I was invited over to Jenn and David's the other night after work, an impromptu email from David announcing that Sophie was holding a bake sale for the local humane society. By the time I arrived, the sidewalk table was bare but the hand-drawn sign (which included drawings of a dog or two in Sophie's inimitable style) pitched slices of fresh banana bread at 25 cents apiece. The girls were home on holiday and David turned them into bakers, creative energy culminating in a worthy cause. A couple neighbors were standing nearby and assured me that the bake sale had, indeed, sold out - a success!
I climbed the steps and went inside. The girls were now watching TV but Sophie let me know that she netted $10 for the local strays. We have two animal shelters nearby and Jenn gave Sophie her choice of where to donate, explaining that the one shelter was a sadder place, more worn down and struggling than the newer, larger location. Sophie thought her options over carefully while we sat down to dinner and chose the more destitute and beleaguered for her donation. We all applauded her decision. Then we ate. We all sat around the table and David explained some of his Passover weekend to me while we shared in leftovers and talked about rituals.
I find this quite amazing.
My adult children are splitting up, each seeking to go in new directions. And, still, we sit at the table and care enough to speak of things and activities that are important to each of us. I am flying to London in a week through the generosity of a friend; David's father has been ill; Jennifer's company has moved. We break bread and listen. Banana bread. The girls eat hard-boiled eggs while we eat home-made salads from Sophie's birthday weekend. The eggs were part of Passover dishes but they play a part in Easter celebrations too. Eggs. New life, new beginnings.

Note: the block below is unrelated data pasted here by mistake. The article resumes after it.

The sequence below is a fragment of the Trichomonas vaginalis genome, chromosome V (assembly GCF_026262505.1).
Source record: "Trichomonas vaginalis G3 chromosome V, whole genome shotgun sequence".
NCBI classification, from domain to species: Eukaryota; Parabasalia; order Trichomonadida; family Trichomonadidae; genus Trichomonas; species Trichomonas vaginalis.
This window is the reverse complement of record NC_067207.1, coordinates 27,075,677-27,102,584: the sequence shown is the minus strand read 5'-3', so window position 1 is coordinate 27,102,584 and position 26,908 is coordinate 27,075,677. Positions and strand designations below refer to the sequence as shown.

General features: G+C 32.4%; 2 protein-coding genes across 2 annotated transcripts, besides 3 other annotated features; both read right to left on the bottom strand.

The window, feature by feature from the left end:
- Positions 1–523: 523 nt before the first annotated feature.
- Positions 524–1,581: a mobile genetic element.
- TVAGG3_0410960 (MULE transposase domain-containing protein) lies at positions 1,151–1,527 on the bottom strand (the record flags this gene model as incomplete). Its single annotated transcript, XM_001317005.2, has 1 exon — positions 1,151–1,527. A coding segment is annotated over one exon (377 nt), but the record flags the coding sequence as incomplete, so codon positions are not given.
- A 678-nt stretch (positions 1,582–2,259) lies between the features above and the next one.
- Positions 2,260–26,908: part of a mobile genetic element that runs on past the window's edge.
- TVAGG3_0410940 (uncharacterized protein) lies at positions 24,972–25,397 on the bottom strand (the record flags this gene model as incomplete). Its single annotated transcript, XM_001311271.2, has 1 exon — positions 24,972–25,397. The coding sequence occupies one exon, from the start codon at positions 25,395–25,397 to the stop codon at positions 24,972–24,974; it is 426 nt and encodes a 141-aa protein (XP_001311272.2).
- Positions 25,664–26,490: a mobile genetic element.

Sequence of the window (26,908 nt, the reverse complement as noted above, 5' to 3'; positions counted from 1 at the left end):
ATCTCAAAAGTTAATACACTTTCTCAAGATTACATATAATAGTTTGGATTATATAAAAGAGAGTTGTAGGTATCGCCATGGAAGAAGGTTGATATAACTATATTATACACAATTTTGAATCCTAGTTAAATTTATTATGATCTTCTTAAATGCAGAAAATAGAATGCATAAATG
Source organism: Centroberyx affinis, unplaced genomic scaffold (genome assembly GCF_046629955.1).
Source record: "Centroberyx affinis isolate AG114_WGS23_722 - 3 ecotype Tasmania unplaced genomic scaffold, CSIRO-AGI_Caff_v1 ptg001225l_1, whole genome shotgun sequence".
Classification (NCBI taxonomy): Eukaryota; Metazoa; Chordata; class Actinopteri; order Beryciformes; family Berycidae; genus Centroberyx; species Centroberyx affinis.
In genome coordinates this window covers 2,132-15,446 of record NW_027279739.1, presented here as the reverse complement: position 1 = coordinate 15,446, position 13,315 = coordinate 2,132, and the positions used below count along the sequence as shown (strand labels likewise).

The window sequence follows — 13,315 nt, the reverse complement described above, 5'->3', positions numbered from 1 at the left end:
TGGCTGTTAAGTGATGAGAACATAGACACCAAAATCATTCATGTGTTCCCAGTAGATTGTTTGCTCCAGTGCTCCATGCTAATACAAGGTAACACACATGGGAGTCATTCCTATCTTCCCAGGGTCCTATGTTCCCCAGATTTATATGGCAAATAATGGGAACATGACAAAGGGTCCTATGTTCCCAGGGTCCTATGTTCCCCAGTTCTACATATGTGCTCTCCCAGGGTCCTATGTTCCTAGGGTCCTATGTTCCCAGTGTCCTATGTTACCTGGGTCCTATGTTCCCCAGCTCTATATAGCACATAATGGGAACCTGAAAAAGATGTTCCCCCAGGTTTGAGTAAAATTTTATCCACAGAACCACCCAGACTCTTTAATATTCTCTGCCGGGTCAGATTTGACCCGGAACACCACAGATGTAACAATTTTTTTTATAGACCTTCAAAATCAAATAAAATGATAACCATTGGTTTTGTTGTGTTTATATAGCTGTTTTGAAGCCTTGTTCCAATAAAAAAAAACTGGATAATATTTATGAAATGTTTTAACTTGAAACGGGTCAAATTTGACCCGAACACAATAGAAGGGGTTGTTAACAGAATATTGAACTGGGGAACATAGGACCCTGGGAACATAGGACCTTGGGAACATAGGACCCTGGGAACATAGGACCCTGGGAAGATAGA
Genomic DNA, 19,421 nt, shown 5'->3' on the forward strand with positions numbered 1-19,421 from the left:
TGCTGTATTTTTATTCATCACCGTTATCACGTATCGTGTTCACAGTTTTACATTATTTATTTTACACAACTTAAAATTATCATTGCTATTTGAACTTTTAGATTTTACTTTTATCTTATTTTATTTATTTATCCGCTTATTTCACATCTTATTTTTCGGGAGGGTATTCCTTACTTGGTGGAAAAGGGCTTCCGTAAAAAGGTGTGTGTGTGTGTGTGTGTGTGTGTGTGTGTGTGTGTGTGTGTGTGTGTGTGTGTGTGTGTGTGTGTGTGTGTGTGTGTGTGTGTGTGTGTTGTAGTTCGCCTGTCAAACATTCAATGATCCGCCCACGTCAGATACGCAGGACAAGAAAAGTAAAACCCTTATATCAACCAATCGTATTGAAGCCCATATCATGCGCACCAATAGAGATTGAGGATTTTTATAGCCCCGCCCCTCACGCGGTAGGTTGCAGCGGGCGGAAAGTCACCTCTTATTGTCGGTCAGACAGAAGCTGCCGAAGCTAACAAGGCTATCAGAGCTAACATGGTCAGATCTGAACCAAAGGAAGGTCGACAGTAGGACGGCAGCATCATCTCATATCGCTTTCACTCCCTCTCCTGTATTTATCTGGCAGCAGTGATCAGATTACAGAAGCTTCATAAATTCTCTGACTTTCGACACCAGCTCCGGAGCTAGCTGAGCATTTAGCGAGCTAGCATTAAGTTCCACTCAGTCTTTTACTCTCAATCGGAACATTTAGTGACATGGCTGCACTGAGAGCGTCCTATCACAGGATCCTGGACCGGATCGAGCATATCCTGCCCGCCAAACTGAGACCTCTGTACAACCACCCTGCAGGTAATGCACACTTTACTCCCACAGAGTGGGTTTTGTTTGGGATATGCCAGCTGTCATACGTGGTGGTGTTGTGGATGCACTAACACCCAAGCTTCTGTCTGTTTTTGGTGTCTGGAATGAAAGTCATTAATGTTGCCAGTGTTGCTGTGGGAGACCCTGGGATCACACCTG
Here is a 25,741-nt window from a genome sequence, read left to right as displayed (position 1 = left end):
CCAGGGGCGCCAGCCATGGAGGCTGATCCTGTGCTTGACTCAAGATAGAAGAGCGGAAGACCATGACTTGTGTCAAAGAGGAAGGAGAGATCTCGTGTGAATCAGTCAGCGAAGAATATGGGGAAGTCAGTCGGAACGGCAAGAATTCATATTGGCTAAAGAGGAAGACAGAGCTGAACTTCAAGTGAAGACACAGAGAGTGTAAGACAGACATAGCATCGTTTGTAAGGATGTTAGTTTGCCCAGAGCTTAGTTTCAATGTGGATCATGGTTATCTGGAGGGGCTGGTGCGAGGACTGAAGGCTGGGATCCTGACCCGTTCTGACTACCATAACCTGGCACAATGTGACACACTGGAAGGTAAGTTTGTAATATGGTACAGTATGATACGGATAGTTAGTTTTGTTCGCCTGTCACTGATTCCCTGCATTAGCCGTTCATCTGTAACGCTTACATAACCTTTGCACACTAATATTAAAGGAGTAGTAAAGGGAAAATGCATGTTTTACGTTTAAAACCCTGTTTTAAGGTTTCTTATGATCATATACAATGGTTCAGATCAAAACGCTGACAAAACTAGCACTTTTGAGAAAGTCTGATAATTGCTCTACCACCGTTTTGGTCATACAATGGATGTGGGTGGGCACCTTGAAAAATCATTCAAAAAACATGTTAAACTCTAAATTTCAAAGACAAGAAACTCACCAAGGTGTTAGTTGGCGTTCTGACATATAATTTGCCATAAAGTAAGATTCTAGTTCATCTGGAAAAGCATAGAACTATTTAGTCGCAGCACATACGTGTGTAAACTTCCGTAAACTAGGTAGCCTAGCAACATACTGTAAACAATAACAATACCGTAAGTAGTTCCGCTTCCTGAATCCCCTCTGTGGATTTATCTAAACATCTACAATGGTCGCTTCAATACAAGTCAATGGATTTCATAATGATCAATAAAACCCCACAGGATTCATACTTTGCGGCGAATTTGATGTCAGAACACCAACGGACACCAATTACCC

I want the best for all my children. I still find it surreal and sad to know that this marriage is ending. Yet endings lead to fresh beginnings. I wonder. I worry. I try to understand.
Does a son-in-law remain a son-in-law after a divorce? Can I love my daughter yet confess love for the man who loved her and co-produced two beautiful, sensitive little girls? My grandchildren.
This is strange territory for all of us. No road map to guide the way. We are learning as we're going.
The hardest part of becoming a mother-in-law is letting yourself trust that your children have chosen well. That's why the divorce is so hard. There was (and still is) love involved. I hold on to that as I hope in the future for happiness for each of them.
There are times when it is good, very good, to be invited to the family table to share a meal and each other's presence, to accept the moment for what it is - a blessing. And then to release it.
We will get through this, all of us in our own way.